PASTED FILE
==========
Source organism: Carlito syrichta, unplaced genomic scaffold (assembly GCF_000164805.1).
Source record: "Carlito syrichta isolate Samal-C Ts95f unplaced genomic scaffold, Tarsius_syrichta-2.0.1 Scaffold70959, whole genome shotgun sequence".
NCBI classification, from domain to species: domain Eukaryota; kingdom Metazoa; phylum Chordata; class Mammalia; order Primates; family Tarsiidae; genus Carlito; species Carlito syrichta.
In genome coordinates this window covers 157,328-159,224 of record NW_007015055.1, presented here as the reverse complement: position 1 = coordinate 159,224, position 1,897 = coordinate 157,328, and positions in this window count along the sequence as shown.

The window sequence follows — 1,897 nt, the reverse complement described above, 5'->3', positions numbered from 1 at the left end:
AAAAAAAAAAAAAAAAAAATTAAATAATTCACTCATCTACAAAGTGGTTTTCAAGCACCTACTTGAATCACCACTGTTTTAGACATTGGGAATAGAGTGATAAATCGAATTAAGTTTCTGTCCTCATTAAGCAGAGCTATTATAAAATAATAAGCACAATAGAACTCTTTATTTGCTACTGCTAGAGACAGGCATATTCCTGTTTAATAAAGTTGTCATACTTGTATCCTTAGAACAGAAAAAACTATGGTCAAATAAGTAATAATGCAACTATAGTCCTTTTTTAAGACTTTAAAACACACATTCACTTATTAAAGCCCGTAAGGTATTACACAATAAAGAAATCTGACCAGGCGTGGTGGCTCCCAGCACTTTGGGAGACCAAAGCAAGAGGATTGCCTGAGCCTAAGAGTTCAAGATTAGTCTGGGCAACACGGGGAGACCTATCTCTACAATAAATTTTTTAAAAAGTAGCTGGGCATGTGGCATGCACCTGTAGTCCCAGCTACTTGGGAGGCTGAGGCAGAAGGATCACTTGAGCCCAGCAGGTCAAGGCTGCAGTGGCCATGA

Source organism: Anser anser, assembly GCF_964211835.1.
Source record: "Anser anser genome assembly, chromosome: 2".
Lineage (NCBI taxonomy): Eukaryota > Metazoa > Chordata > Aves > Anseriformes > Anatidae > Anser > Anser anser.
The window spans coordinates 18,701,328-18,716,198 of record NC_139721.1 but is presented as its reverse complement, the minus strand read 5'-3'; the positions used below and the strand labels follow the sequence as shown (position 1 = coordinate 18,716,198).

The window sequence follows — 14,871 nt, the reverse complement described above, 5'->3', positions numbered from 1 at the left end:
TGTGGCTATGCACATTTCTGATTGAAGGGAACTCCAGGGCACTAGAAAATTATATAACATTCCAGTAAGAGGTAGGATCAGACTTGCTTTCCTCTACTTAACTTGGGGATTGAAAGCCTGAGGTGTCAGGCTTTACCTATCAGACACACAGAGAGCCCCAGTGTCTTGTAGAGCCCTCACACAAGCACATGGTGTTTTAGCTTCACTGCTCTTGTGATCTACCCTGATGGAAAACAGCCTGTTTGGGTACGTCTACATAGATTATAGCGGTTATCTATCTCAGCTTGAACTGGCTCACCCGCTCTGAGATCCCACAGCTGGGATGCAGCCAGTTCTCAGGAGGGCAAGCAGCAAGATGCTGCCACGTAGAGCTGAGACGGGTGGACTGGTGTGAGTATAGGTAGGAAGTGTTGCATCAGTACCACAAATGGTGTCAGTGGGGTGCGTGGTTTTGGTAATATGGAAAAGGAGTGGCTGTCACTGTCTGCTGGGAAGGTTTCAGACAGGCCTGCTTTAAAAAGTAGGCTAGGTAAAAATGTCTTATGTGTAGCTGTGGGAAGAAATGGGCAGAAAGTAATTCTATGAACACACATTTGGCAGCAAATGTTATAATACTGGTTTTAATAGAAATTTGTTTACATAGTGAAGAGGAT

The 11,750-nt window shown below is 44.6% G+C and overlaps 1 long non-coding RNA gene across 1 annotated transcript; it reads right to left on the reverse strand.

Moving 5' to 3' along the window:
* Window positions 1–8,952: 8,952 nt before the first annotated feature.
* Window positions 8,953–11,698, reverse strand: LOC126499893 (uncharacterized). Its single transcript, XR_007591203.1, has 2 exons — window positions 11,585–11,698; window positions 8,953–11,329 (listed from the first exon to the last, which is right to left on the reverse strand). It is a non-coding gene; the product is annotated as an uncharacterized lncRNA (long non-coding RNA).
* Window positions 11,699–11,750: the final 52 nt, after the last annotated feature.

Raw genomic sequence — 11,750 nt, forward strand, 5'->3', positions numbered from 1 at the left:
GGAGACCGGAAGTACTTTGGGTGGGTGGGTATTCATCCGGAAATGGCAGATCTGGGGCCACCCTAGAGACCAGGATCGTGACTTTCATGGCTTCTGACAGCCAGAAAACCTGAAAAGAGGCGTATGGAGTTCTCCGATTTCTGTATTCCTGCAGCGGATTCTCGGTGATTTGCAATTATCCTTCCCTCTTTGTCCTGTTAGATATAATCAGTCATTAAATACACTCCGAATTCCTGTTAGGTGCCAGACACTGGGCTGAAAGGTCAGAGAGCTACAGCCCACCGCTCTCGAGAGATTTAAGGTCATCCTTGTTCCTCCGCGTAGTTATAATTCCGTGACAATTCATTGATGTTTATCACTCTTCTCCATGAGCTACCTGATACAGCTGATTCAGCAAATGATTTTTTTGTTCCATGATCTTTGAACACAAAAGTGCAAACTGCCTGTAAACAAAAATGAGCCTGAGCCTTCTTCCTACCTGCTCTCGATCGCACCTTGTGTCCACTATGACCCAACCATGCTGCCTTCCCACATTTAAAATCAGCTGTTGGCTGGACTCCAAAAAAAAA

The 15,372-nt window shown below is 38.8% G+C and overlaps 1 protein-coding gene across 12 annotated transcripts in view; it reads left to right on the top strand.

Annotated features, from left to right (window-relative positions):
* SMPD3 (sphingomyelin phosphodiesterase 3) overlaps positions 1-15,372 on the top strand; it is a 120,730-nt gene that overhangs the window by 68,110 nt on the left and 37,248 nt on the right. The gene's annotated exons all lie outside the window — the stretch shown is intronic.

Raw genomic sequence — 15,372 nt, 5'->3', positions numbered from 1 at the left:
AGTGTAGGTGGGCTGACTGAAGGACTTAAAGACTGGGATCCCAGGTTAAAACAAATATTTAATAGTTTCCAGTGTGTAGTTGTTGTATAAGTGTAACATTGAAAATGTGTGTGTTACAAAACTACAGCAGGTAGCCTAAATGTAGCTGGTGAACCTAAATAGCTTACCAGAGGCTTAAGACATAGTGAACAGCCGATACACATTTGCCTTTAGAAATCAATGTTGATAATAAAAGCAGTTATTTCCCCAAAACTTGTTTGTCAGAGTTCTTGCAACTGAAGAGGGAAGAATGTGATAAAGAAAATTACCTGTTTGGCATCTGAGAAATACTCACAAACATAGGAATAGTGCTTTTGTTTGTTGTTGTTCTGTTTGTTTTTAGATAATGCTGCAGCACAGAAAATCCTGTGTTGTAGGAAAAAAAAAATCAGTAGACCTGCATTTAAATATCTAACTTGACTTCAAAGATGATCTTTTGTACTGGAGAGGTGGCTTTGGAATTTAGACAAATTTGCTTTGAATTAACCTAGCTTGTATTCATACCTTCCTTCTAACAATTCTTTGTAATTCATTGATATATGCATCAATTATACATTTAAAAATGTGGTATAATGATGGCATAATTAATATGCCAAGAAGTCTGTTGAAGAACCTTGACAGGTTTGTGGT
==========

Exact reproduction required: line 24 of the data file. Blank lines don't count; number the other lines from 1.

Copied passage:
AGTGTAGGTGGGCTGACTGAAGGACTTAAAGACTGGGATCCCAGGTTAAAACAAATATTTAATAGTTTCCAGTGTGTAGTTGTTGTATAAGTGTAACATTGAAAATGTGTGTGTTACAAAACTACAGCAGGTAGCCTAAATGTAGCTGGTGAACCTAAATAGCTTACCAGAGGCTTAAGACATAGTGAACAGCCGATACACATTTGCCTTTAGAAATCAATGTTGATAATAAAAGCAGTTATTTCCCCAAAACTTGTTTGTCAGAGTTCTTGCAACTGAAGAGGGAAGAATGTGATAAAGAAAATTACCTGTTTGGCATCTGAGAAATACTCACAAACATAGGAATAGTGCTTTTGTTTGTTGTTGTTCTGTTTGTTTTTAGATAATGCTGCAGCACAGAAAATCCTGTGTTGTAGGAAAAAAAAAATCAGTAGACCTGCATTTAAATATCTAACTTGACTTCAAAGATGATCTTTTGTACTGGAGAGGTGGCTTTGGAATTTAGACAAATTTGCTTTGAATTAACCTAGCTTGTATTCATACCTTCCTTCTAACAATTCTTTGTAATTCATTGATATATGCATCAATTATACATTTAAAAATGTGGTATAATGATGGCATAATTAATATGCCAAGAAGTCTGTTGAAGAACCTTGACAGGTTTGTGGT